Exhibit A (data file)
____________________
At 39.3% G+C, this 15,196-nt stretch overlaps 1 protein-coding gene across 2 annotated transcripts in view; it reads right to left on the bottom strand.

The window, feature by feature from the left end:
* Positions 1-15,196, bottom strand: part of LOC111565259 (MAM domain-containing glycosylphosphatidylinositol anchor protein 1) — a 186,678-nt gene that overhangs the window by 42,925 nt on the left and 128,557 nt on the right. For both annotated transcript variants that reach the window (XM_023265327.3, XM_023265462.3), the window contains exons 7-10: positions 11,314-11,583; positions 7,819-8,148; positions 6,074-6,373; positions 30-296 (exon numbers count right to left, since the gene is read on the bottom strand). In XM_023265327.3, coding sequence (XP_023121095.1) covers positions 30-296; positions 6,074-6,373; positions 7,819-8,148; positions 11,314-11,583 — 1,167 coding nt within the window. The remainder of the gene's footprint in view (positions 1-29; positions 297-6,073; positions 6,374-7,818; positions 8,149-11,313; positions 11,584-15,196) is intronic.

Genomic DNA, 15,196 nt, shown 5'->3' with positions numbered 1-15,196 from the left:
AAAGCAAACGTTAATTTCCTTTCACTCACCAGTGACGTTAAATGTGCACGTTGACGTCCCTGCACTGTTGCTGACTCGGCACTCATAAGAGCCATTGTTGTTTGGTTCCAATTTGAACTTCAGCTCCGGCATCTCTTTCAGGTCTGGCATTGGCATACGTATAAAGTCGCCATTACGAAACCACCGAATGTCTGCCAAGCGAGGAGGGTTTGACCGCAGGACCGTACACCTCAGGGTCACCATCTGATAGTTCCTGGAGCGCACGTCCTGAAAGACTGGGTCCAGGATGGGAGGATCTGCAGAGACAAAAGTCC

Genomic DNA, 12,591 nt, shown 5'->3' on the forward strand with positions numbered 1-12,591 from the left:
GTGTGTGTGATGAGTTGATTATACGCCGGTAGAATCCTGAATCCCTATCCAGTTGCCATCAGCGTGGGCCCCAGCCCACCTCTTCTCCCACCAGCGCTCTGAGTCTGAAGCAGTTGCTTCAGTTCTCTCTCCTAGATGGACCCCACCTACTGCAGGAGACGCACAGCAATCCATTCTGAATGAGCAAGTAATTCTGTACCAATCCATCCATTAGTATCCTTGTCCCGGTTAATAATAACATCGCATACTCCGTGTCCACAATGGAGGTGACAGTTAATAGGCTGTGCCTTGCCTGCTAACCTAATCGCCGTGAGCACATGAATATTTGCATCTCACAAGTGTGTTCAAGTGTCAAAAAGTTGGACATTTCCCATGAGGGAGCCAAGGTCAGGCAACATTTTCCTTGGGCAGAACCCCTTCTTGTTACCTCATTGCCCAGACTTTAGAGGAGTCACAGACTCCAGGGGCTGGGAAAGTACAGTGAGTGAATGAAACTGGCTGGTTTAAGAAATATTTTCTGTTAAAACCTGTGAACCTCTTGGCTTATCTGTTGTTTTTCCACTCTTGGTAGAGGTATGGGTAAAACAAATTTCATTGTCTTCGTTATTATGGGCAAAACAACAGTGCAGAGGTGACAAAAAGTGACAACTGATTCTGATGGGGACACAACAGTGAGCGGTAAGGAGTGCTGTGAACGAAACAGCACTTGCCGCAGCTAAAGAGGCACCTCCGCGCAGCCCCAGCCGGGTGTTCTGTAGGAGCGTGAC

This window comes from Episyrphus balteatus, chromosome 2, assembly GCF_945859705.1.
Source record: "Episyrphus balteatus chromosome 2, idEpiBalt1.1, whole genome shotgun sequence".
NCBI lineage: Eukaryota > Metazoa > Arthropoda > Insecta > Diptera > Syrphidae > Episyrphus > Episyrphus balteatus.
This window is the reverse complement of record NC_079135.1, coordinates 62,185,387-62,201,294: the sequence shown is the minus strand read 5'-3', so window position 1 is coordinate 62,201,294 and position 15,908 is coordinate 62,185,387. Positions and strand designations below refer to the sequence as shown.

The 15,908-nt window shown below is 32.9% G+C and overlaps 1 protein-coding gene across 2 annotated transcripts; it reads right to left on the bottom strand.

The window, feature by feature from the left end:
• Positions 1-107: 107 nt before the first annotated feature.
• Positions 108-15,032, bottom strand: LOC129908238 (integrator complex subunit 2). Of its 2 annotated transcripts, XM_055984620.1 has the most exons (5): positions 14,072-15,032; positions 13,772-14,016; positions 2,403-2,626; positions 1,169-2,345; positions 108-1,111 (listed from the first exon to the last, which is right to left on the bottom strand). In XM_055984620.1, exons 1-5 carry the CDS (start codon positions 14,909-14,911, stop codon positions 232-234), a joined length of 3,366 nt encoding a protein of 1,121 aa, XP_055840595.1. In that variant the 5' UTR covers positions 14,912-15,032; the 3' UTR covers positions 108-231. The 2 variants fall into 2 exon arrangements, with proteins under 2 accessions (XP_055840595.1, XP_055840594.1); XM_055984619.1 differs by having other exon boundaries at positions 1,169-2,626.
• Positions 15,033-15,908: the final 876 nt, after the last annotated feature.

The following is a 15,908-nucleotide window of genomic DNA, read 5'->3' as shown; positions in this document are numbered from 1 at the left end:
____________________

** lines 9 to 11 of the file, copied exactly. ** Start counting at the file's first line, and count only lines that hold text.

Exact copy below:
Source record: "Episyrphus balteatus chromosome 2, idEpiBalt1.1, whole genome shotgun sequence".
NCBI lineage: Eukaryota > Metazoa > Arthropoda > Insecta > Diptera > Syrphidae > Episyrphus > Episyrphus balteatus.
This window is the reverse complement of record NC_079135.1, coordinates 62,185,387-62,201,294: the sequence shown is the minus strand read 5'-3', so window position 1 is coordinate 62,201,294 and position 15,908 is coordinate 62,185,387. Positions and strand designations below refer to the sequence as shown.